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Weinstein and Hollywood’s “open secrets”



Tom Hoopes - published on 10/16/17

Evidence that Hollywood ruins innocence was there for all to see; did we just not want to face it?

You could say that the Harvey Weinstein case reveals the dark secret underbelly of Hollywood — but Hollywood’s low morality has never been secret or merely an underbelly.

Weinstein’s case just gives people permission to start talking about it.

When the New York Times reported on years of sexual harassment accusations against Harvey Weinstein, it was targeting one of the leaders in the film industry whose work has been nominated for the entertainment industry’s highest awards and earned hundreds of millions of dollars.

But the Times article was the tip of the iceberg. The Times just said the movie mogul paid off accusers over harassment; a New York Post piece by a waitress painted an ugly picture and a New Yorker article followed claiming much worse. Weinstein’s behavior had been the subject of jokes before. Finally, someone realized that the joke wasn’t funny.

The accusations against Weinstein are also just the tip of the iceberg of Hollywood sexual scandal. Rose McGowan, a central figure in the Weinstein story, would not stay silent when Ben Affleck expressed disapproval of Weinstein. Neither would Hillarie Burton. Then Liz Meriweather wrote a revealing piece about how ingrained this culture is in Hollywood — and James Van Der Beek pointed out that men and boys are victims, too.

But we were all in on the secret, weren’t we? Evidence that Hollywood ruins innocence was there for all to see. Perhaps the starkest examples are the Disney stars.

We all watched Hannah Montana go from trading jokes with little Rico to becoming Miley Cyrus making headlines for outlandishly bad behavior. She followed the well-worn path of the Mickey Mouse Club Mousketeers: Britney Spears spiraled into self destruction, Christina Aguilera’s antics threatened dire consequences and Justin Timberlake’s music extolled sexual harassment.

Maybe they all succumbed to the demons of fame. But for some stars, an even more sinister force was at work.

Child star Corey Feldman has described the pedophilia rampant in Hollywood. A recent documentary says the abuse of teenage stars is An Open Secret.

Hollywood’s cesspool does not limit itself to Hollywood stars.

In 2014 Harvey Weinstein bragged in a highbrow article about cross-promoting his first art film with a Playboy pictorial. That is the kind of art-and-pornography combination that has worked for years in Hollywood.

One Catechism definition of pornography is any depiction of “real or simulated sexual acts.” But in mainstream movies “pornographic moments” doing just that became commonplace in the 1970s and 1980s.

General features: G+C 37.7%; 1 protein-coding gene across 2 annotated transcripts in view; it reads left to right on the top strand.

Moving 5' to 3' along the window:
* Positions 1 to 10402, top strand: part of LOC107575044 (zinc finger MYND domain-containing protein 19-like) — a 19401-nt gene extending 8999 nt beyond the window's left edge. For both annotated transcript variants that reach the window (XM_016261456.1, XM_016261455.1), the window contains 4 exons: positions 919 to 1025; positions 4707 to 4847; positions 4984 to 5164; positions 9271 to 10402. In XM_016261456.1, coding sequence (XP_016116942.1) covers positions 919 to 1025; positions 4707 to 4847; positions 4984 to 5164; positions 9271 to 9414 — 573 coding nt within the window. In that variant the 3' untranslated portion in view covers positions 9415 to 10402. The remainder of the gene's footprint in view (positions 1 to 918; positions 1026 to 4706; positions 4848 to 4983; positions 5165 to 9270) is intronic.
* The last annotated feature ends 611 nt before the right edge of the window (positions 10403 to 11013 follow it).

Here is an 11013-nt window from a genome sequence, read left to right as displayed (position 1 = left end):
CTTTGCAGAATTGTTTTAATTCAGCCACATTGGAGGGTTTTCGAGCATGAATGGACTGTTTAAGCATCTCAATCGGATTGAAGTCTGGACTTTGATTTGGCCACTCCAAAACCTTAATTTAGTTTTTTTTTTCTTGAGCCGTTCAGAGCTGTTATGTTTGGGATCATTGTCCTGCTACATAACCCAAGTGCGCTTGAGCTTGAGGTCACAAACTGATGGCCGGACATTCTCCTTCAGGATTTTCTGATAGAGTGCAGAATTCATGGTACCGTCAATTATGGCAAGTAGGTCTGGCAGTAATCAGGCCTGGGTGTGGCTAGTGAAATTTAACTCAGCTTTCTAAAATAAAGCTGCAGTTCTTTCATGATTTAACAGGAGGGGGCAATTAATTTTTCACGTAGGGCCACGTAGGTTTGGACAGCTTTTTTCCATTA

Back then, Michael Medved began investigating the bad morals in Hollywood movies and how the industry foists them on the public. “Hollywood has been saying for years that you have to put this material into even innocuous movies, otherwise you’re dead in the water at the box office,” he said.

This “was such strongly held conventional wisdom that it was almost in passing that I decided to do something which I don’t think anyone had ever done before, which was check it out, to see if was true.”

What he found startled him. “When the statistics came back, my jaw dropped. I couldn’t believe what I had found. According to my numbers, in 1991, when 61 percent of all movies were rated R, PG movies, which are aimed at family audiences, did three times better at the box office then R-rated films.”

A quick look at the all-time box office numbers adjusted for inflation proves him right. The Sound of Music, Star Wars, and E.T. are at the top of the list. 50 Shades of Gray isn’t. Snow White and the Seven Dwarfs makes the top 10. 9 1/2 Weeks is ranked number 5,082.

What to do about Hollywood sleaze? For starters, don’t support it. Check out movies on Kids in Mind (which, in my humble opinion, should be called “Decency in Mind”) or IMDB’s content pages before seeing them, and skip the ones that are exploitative.

But a larger cultural response needs to happen, also. We need to pray for and promote filmmaking vocations.

Barbara Nicolosi says she feels like Jesus when young people ask her how to change Hollywood. She wants to tell them:

“Give away everything that you have and are now doing so that you can throw yourself into mastering the art form. Go to a top film school. Study philosophy and theology so that you have something real to say. Read lots of classic novels and write thousands of pages so that you achieve command of the language as a creative tool. Get your spiritual and moral act together. Then, come and follow us by moving to Los Angeles.”

Actually, I think Jesus would say exactly that.

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